IS GOING TO RESIST THE VERY CONCEPT OF A RATIONAL
(FROM THE WESTERN POINT OF VIEW) NEGOTIATING PROCESS.

Mordy, Monday, 29 November 2010 01:32 (eight years ago) link

that whole document delivers on lulz

Mordy, Monday, 29 November 2010 01:33 (eight years ago) link

I was about to post that Mordy, it's great. It's from 1979 btw.

http://www.youtube.com/watch?v=Ipr-wS5iBv0 (Princess TamTam), Monday, 29 November 2010 01:40 (eight years ago) link

Iraq: Any plan B?
------------------

3.(C) MbR restated the UAE's support for the US in the region,
noting "the UAE is the only country that is 100 percent with the
US." MbR said UAE support for the US effort remained firm, but
asked what is "plan B" should the current US approach not
stabilize Iraq. Senator Lieberman quoted the Chairman of the
Joint Chiefs of Staff as saying "plan B is to make plan A work."

http://www.youtube.com/watch?v=Ipr-wS5iBv0 (Princess TamTam), Monday, 29 November 2010 01:46 (eight years ago) link

¶6. (C) Zhang asked the Ambassador whether the U.S. would
negotiate to keep the Base open. The Ambassador answered
that the U.S. side was evaluating its options. Zhang then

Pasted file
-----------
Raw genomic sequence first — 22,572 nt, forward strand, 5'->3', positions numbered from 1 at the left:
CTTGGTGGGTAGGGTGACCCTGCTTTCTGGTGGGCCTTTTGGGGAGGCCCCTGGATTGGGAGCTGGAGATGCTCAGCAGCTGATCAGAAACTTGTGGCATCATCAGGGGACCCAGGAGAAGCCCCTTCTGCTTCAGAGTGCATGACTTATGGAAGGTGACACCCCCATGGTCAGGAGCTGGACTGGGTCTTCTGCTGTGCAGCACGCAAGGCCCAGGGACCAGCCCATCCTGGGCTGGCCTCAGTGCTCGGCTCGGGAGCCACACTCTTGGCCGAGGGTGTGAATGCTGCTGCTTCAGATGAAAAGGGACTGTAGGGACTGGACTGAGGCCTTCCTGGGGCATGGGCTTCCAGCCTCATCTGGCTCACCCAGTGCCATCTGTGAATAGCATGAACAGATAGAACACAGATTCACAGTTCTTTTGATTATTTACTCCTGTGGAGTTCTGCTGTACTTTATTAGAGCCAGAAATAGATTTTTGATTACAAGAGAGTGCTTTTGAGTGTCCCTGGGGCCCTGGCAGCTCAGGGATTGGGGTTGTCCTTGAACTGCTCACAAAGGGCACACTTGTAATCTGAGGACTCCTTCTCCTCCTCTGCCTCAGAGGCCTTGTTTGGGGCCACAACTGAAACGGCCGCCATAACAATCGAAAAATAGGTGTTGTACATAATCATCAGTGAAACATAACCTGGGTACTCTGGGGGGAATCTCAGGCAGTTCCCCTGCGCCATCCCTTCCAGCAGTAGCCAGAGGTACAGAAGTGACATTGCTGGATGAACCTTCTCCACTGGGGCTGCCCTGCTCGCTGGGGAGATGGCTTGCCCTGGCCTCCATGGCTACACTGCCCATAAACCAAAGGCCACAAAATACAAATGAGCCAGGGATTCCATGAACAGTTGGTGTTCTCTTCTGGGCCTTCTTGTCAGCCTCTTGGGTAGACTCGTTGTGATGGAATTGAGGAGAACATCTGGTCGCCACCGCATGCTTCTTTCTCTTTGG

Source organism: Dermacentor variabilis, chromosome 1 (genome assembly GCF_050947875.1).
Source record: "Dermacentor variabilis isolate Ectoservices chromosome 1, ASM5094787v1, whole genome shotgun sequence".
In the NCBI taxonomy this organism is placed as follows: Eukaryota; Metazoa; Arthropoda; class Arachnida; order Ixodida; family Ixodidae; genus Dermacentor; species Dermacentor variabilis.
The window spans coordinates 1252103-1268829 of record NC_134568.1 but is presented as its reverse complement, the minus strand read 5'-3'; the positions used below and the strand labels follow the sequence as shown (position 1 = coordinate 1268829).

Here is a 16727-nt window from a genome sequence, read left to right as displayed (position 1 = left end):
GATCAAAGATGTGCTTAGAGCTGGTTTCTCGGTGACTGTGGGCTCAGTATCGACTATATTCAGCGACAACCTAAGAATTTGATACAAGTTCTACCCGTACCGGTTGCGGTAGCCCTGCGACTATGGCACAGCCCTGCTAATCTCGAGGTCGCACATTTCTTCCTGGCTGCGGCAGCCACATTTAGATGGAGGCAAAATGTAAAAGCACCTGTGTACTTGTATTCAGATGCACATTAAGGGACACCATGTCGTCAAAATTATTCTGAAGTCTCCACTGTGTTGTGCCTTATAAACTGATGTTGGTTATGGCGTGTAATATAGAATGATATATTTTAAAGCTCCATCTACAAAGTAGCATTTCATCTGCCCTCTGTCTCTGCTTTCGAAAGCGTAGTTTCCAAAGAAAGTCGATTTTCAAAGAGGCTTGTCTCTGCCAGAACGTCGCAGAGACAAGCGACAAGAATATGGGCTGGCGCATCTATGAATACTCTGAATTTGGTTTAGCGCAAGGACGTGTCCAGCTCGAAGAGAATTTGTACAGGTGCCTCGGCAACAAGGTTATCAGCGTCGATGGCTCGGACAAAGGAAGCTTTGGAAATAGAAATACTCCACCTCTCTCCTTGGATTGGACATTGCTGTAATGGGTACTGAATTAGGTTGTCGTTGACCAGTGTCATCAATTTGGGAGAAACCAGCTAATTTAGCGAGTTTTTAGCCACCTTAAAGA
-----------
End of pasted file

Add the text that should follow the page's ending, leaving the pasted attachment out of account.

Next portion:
offered his "personal advice," "This is all about money," he
said. He understood from the Kyrgyz that they needed $150
million. The Ambassador explained that the U.S. does provide
$150 million in assistance to Kyrgyzstan each year, including
numerous assistance programs. Zhang suggested that the U.S.
should scrap its assistance programs. "Just give them $150
million in cash" per year, and "you will have the Base
forever." Very uncharacteristically, the silent young aide
then jumped in: "Or maybe you should give them $5 billion and
buy both us and the Russians out." The aide then withered
under the Ambassador's horrified stare.

http://www.youtube.com/watch?v=Ipr-wS5iBv0 (Princess TamTam), Monday, 29 November 2010 01:50 (eight years ago) link

holy shit that one is amazing

Mordy, Monday, 29 November 2010 01:52 (eight years ago) link

WHAT WILL THE END LOOK LIKE?

¶6. (C) This is the big, unanswerable question. One thing
at least is certain, Mugabe will not wake up one morning a
changed man, resolved to set right all he has wrought. He
will not go quietly nor without a fight. He will cling to
power at all costs and the costs be damned, he deserves to
rule by virtue of the liberation struggle and land reform and
the people of Zimbabwe have let him down by failing to
appreciate this, thus he neednQt worry about their
well-being. The only scenario in which he might agree to
go with a modicum of good grace is one in which he
concludes that the only way to end his days a free man is
by leaving State House. I judge that he is still a long